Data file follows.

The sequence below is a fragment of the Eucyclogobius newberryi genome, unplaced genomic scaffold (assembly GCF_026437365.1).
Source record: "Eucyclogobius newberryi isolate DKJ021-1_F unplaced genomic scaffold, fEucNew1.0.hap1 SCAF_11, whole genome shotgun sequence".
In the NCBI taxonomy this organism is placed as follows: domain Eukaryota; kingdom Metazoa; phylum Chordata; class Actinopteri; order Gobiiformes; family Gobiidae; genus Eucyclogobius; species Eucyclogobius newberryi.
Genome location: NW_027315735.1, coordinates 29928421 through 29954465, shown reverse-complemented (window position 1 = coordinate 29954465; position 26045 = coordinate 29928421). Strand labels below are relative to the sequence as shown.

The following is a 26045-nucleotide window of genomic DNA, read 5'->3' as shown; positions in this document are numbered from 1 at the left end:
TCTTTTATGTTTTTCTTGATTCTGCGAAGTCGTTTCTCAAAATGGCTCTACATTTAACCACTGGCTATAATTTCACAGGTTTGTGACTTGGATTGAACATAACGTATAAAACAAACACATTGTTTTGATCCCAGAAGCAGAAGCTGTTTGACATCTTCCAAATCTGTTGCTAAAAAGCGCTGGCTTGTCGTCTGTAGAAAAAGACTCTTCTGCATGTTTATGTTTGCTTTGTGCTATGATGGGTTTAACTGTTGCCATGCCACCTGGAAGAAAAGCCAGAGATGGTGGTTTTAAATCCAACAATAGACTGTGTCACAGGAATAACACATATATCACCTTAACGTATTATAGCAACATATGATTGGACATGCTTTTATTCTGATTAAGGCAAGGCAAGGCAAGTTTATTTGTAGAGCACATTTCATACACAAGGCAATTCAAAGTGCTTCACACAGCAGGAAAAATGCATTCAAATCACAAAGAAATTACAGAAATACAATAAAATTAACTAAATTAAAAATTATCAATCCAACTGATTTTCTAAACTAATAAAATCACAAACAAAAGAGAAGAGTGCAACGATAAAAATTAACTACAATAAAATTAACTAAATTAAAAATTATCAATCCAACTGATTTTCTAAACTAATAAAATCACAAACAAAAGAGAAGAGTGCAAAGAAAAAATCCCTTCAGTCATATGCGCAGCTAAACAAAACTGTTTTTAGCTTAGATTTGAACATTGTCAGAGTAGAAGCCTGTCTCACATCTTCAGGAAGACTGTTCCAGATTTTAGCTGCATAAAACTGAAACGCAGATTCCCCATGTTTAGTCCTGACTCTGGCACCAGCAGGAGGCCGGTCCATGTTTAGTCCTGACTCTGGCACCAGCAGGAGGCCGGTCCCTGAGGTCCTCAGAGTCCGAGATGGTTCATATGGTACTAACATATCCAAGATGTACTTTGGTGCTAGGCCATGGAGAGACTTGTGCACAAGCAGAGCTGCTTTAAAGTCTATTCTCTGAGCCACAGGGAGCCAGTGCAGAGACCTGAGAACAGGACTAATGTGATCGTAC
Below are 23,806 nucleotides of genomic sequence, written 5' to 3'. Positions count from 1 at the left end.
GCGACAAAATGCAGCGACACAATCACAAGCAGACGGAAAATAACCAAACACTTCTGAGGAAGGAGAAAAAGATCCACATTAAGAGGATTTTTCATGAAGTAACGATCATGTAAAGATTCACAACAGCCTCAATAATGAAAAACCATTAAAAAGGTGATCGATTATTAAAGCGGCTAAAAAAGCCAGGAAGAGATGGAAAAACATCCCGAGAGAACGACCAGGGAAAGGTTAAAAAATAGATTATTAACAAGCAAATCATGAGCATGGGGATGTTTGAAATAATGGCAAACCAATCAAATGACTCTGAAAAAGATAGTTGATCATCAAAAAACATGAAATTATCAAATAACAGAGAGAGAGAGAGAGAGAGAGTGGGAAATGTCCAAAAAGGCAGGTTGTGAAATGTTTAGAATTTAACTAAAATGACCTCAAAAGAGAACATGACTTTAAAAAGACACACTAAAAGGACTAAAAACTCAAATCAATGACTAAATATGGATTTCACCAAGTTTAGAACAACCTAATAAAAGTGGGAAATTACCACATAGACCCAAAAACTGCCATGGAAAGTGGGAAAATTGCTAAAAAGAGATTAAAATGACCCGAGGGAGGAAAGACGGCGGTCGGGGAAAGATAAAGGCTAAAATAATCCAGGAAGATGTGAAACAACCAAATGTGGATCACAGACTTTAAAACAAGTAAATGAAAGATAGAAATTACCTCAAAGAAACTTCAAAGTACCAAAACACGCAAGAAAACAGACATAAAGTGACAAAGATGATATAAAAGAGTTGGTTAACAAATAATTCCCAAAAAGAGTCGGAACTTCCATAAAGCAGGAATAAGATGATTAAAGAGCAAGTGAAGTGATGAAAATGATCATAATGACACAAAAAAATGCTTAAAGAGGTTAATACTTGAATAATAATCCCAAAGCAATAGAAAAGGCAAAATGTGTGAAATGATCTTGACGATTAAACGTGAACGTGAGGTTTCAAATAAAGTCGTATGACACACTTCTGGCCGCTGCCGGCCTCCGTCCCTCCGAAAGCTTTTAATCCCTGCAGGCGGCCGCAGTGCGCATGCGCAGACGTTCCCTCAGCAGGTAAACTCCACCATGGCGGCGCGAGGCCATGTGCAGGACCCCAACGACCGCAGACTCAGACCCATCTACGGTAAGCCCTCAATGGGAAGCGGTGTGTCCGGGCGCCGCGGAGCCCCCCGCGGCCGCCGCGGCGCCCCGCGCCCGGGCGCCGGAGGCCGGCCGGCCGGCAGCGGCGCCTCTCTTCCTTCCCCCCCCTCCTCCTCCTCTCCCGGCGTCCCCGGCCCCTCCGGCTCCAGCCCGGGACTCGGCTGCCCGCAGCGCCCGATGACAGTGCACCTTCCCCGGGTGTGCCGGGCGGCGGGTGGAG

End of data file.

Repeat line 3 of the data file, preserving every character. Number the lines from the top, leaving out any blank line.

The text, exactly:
In the NCBI taxonomy this organism is placed as follows: domain Eukaryota; kingdom Metazoa; phylum Chordata; class Actinopteri; order Gobiiformes; family Gobiidae; genus Eucyclogobius; species Eucyclogobius newberryi.